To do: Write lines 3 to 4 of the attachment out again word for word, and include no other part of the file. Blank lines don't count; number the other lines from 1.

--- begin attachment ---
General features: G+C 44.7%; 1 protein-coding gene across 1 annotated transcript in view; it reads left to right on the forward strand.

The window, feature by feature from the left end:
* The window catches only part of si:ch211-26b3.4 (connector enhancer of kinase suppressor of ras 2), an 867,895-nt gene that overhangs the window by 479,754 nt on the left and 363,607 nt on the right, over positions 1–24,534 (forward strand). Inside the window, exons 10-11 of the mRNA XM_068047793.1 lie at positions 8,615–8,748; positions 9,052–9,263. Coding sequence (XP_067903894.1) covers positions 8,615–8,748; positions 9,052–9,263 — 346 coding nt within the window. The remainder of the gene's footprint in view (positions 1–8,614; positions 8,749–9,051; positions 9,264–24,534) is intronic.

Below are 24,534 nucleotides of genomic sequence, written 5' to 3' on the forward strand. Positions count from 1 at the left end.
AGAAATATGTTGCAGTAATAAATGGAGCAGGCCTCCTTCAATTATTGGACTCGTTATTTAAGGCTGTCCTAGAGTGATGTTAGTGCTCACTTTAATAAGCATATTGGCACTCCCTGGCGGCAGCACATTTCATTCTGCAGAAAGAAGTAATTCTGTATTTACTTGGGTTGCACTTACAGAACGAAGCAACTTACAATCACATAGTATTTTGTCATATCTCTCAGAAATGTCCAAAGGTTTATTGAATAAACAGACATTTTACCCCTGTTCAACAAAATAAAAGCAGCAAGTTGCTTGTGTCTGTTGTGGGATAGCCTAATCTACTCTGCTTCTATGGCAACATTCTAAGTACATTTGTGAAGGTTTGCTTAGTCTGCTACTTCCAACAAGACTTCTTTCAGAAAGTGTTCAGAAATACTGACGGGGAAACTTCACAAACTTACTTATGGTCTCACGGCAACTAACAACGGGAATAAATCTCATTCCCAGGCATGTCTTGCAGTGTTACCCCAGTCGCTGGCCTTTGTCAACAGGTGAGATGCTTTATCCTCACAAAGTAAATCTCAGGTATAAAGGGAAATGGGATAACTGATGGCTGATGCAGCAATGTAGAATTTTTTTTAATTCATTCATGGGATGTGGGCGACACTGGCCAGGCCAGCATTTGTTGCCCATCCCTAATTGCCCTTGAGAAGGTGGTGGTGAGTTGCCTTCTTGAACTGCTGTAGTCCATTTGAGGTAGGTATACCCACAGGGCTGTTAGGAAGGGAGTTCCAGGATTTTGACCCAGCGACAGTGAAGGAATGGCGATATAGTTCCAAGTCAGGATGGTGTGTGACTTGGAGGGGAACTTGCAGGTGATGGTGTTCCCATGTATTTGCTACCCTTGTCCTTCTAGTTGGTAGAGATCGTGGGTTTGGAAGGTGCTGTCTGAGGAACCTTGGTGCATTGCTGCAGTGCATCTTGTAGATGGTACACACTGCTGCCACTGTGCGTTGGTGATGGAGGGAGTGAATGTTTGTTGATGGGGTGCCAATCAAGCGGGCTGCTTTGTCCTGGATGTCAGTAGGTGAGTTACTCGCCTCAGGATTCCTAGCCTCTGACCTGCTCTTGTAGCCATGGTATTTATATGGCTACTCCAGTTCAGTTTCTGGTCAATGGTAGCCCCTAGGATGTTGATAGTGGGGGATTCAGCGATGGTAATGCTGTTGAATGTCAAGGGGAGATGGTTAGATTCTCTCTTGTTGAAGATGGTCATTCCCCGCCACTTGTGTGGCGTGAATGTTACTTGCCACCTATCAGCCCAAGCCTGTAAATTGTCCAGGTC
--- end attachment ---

* The window catches only part of si:ch211-26b3.4 (connector enhancer of kinase suppressor of ras 2), an 867,895-nt gene that overhangs the window by 479,754 nt on the left and 363,607 nt on the right, over positions 1–24,534 (forward strand). Inside the window, exons 10-11 of the mRNA XM_068047793.1 lie at positions 8,615–8,748; positions 9,052–9,263. Coding sequence (XP_067903894.1) covers positions 8,615–8,748; positions 9,052–9,263 — 346 coding nt within the window. The remainder of the gene's footprint in view (positions 1–8,614; positions 8,749–9,051; positions 9,264–24,534) is intronic.

Below are 24,534 nucleotides of genomic sequence, written 5' to 3' on the forward strand. Positions count from 1 at the left end.